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Se Conoce al Cristiano por sus Obras

“Los que me dicen: Señor, Señor, no entrarán todos en el reino de los cielos, mas sólo aquel que hace la voluntad de mi padre, que está en los cielos”. Escuchad estas palabras del maestro todos los que rechazáis la doctrina espiritista como una obra del demonio. Abrid vuestros oídos; el momento de escuchar ha llegado.

¿Basta llevar la librea del Señor para ser un fiel servidor? ¿Basta decir: “Soy cristiano”, para seguir a Cristo? Buscad a los buenos cristianos y los encontraréis en sus obras. “Un buen árbol no puede dar mal fruto, ni un mal árbol puede dar buen fruto. Todo árbol que no da buenos frutos es cortado y echado al fuego”.

Image Courtesy of Marin at

Image Courtesy of Marin at

Estas son las palabras del Maestro; discípulos de Cris to, comprendedlas bien. ¿Cuáles son los frutos que debe dar el árbol del cristianismo, árbol poderoso cuyo ramaje copudo cubre con su sombra una parte del mundo, pero que no ha abrigado aún a todos los que deben agruparse a su alrededor? Los frutos del árbol de la vida son frutos de vida, de esperanza y de fe. El cristianismo, tal como lo ha hecho desde muchos siglos, predica siempre esas divinas virtudes, procura esparcir sus frutos, pero ¡cuán pocos lo cogen! El árbol es siempre bueno, pero los jardineros son malos. Han querido cultivarlo a su modo, han querido modelarlo según sus necesidades, y lo han achicado y mutilado; sus ramas estériles no darán malos frutos, pero no dan ninguno. El viajero que tiene sed y se para bajo su sombra para coger el fruto de la esperanza que debe darle la fuerza y el valor, sólo ve ramas áridas que hacen presentir la tempestad. En vano pide el fruto de vida al árbol de la vida; las hojas caen secas, ¡el hombre las ha manoseado tanto, que las ha quemado!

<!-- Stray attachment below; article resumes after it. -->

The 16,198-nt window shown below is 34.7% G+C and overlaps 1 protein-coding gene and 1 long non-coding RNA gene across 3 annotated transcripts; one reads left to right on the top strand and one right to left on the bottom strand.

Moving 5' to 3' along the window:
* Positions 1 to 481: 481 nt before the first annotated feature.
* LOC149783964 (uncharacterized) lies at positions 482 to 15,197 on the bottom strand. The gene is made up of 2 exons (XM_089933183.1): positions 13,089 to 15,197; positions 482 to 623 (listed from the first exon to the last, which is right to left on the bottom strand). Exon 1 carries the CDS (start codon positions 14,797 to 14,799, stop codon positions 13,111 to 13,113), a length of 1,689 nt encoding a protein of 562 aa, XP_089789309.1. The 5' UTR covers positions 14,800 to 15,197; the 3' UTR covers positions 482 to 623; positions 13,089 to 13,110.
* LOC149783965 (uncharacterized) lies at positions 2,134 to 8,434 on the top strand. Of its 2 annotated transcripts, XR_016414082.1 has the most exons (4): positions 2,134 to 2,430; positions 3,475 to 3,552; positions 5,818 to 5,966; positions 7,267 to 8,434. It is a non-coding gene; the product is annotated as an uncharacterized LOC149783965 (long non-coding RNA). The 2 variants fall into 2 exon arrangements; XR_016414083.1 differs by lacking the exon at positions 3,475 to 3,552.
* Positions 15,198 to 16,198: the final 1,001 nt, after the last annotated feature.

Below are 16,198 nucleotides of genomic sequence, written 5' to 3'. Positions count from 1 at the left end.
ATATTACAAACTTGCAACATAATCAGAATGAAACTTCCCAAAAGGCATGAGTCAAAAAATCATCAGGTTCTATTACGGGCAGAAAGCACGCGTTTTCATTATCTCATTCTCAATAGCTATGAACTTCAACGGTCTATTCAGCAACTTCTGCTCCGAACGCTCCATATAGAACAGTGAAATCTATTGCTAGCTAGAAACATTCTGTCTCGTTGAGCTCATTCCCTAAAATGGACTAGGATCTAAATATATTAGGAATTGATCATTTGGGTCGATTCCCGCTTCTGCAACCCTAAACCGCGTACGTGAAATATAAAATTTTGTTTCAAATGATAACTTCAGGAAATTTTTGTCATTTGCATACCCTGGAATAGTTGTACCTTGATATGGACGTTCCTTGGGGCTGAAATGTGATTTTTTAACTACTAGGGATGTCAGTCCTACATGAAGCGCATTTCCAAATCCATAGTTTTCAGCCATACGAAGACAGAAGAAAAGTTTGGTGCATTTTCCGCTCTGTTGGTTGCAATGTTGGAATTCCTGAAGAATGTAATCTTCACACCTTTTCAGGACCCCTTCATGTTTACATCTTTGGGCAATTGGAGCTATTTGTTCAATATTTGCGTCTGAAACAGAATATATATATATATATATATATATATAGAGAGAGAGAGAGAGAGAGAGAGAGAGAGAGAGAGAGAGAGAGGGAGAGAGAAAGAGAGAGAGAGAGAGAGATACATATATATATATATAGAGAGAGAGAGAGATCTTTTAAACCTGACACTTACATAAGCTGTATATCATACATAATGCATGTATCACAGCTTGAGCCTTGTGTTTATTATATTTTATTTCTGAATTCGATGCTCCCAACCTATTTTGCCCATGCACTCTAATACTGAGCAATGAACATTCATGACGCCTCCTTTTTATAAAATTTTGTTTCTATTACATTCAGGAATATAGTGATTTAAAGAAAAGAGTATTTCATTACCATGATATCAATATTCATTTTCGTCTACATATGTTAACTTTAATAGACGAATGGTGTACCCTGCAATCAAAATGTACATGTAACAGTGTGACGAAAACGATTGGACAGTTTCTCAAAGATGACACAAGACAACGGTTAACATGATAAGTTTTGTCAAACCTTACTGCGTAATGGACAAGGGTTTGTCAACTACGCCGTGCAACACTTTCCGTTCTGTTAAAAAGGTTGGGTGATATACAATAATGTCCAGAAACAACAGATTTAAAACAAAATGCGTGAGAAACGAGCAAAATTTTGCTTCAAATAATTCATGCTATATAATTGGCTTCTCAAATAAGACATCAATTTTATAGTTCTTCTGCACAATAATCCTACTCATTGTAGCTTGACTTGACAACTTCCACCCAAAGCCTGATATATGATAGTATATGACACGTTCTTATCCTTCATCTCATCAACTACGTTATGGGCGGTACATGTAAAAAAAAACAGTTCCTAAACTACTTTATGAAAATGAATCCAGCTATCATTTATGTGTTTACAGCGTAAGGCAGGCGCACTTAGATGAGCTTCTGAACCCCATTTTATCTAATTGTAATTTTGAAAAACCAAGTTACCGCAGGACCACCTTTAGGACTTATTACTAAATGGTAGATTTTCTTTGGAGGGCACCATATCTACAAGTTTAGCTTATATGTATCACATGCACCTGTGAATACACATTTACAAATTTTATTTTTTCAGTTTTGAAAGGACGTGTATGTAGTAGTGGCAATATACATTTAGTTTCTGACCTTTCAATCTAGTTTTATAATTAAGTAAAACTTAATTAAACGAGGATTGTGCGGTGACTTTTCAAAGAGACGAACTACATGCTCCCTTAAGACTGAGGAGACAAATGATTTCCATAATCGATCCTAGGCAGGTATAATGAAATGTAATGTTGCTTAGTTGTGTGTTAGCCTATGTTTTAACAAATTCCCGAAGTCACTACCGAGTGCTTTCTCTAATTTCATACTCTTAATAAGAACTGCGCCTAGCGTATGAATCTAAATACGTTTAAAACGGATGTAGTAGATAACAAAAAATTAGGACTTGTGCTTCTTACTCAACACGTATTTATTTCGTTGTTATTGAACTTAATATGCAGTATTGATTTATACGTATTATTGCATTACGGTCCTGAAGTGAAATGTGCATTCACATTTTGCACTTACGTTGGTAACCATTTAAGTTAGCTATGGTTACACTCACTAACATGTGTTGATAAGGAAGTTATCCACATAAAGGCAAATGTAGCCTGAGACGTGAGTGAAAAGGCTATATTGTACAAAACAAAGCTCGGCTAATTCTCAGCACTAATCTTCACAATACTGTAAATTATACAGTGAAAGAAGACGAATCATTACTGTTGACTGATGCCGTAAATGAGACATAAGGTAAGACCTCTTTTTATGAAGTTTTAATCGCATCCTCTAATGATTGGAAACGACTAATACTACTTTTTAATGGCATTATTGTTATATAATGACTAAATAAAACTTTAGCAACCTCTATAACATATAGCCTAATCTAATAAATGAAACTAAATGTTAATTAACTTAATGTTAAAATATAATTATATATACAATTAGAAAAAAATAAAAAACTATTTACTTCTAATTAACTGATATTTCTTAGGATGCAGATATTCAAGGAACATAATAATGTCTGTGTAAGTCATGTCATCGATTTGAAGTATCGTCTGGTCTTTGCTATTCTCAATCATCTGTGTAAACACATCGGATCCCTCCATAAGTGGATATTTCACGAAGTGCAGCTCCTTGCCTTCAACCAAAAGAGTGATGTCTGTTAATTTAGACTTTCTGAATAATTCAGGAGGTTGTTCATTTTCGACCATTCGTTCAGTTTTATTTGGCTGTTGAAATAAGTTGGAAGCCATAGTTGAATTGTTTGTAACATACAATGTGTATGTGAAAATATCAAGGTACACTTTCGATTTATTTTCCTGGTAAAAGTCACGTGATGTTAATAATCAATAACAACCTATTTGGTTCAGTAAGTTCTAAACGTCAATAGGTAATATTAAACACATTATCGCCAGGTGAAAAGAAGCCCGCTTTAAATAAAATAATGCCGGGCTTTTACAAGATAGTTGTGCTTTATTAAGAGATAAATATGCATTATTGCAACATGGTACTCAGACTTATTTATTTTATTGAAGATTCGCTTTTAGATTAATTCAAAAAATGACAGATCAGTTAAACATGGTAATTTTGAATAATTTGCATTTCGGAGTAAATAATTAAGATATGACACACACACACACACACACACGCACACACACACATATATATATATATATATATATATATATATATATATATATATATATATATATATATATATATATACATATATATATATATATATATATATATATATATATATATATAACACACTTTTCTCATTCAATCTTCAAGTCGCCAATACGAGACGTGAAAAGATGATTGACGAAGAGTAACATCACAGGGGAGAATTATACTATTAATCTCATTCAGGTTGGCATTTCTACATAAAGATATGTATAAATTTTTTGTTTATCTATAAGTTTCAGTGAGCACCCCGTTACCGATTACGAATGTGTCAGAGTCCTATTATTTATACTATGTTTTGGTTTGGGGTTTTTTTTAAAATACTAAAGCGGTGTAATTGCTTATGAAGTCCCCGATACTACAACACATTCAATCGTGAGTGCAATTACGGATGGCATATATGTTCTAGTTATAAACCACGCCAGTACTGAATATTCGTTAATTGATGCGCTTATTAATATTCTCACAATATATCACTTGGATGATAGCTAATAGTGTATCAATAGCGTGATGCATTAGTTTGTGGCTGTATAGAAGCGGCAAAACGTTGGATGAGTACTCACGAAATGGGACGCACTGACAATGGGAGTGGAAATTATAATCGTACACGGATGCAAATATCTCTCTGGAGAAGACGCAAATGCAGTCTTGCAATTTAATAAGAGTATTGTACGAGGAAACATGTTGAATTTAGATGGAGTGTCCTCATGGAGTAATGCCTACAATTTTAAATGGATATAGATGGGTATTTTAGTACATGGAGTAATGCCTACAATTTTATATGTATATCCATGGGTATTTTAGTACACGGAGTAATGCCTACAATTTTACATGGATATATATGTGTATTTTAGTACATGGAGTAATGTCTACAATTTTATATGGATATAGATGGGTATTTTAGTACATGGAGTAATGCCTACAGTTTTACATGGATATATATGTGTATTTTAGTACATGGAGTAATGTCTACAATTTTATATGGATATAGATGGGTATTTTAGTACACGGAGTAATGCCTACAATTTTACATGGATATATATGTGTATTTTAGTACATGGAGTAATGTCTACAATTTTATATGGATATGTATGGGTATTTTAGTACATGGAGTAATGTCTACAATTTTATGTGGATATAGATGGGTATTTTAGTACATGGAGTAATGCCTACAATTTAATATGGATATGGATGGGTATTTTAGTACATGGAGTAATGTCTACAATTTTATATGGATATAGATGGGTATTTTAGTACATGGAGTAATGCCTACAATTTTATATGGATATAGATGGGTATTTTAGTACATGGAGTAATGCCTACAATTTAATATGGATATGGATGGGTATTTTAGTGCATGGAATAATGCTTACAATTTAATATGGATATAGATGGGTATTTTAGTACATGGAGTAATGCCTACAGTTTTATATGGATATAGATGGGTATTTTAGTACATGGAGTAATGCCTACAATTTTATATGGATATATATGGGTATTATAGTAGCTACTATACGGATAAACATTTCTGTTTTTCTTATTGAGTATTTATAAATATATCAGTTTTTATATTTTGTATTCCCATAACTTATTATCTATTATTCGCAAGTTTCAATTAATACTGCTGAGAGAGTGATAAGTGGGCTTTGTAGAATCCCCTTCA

¡Abrid, pues, vuestros oídos y vuestros corazones, queridos míos! Cultivad este árbol de vida cuyos frutos dan la vida eterna. El que lo ha plantado os invita a cuidarlo con amor, y vosotros le veréis aún dar con abundancia sus frutos divinos. Dejadlo tal como Cristo os lo dió; no lo mutiléis; su sombra inmensa quiere extenderse por todo el universo; no recortéis sus ramas; sus frutos bienhechores caen en abundancia para sostener al viajero sediento que quiere llegar al fin; no recojáis estos frutos para encerrarles y dejarles podrir y que no sirvan para nadie. “Muchos son los llamados y pocos los escogidos”; es que hay acapara dores para el pan de la vida, como los hay muchas veces para el pan material. No seáis de este número; el árbol que da buenos frutos debe esparcirse por todas partes. Marchad, pues, a buscar a aquellos que están sedientos; conducidles bajo las ramas del árbol y compartid con ellos el abrigo que os ofrece. “No se cogen uvas”, hermanos míos; alejaos, pues, de aquellos que os llaman para presentaros los abrojos del camino, y seguid a aquellos que os conducen a la sombra del árbol de la vida. El divino Salvador, el justo por excelencia, lo ha dicho y sus palabras no faltarán. “Aquellos que me dicen: ¡Señor, Señor!, no entrarán todos en el reino de los cielos, sino sólo aquellos que hacen la voluntad de mi padre, que está en los cielos”.

Que el Señor de bendición os bendiga; que el Dios de luz os ilumine; que el árbol de la vida derrame sobre vosotros sus frutos con abundancia. Creed y rogad. (Simeón Bordeaux, 1863).

True Property

9. The only true property that Man can own is that which may be taken with him on leaving this world. What is found on arrival on Earth and that which is left behind on parting, is enjoyed only while living here. Therefore, as humanity is forced to abandon all worldly possessions, it can be inferred that it has no real ownership of riches, only their temporary usage. What then constitutes true property? Nothing which is for the use of the body, but everything which is for the use of the soul, such as intelligence, knowledge and moral qualities. This is what man brings and takes with him, which no one can take away and which will be far more use in the next world than in the present one. It is up to him to be richer on departure than he was on arrival in this world, seeing that his future position will depend solely on what qualities have been gained in the present life.